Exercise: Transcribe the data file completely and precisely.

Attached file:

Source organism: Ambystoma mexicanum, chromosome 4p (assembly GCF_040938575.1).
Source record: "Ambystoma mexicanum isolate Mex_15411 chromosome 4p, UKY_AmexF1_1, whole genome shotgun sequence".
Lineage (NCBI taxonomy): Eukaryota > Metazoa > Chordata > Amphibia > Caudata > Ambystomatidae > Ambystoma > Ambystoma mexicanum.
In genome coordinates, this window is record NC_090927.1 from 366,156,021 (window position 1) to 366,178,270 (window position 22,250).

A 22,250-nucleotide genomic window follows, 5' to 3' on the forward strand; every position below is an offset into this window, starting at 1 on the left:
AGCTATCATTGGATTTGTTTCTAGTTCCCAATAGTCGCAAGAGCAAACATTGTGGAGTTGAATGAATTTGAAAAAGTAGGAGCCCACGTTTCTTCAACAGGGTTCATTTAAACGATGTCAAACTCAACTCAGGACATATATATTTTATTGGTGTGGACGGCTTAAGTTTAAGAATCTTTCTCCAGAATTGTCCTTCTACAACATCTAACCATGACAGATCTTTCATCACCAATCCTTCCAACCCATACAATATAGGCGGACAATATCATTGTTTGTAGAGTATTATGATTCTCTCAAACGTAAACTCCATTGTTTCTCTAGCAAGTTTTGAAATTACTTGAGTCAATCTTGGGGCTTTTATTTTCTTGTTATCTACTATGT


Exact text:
Source organism: Ambystoma mexicanum, chromosome 4p (assembly GCF_040938575.1).
Source record: "Ambystoma mexicanum isolate Mex_15411 chromosome 4p, UKY_AmexF1_1, whole genome shotgun sequence".
Lineage (NCBI taxonomy): Eukaryota > Metazoa > Chordata > Amphibia > Caudata > Ambystomatidae > Ambystoma > Ambystoma mexicanum.
In genome coordinates, this window is record NC_090927.1 from 366,156,021 (window position 1) to 366,178,270 (window position 22,250).

A 22,250-nucleotide genomic window follows, 5' to 3' on the forward strand; every position below is an offset into this window, starting at 1 on the left:
AGCTATCATTGGATTTGTTTCTAGTTCCCAATAGTCGCAAGAGCAAACATTGTGGAGTTGAATGAATTTGAAAAAGTAGGAGCCCACGTTTCTTCAACAGGGTTCATTTAAACGATGTCAAACTCAACTCAGGACATATATATTTTATTGGTGTGGACGGCTTAAGTTTAAGAATCTTTCTCCAGAATTGTCCTTCTACAACATCTAACCATGACAGATCTTTCATCACCAATCCTTCCAACCCATACAATATAGGCGGACAATATCATTGTTTGTAGAGTATTATGATTCTCTCAAACGTAAACTCCATTGTTTCTCTAGCAAGTTTTGAAATTACTTGAGTCAATCTTGGGGCTTTTATTTTCTTGTTATCTACTATGT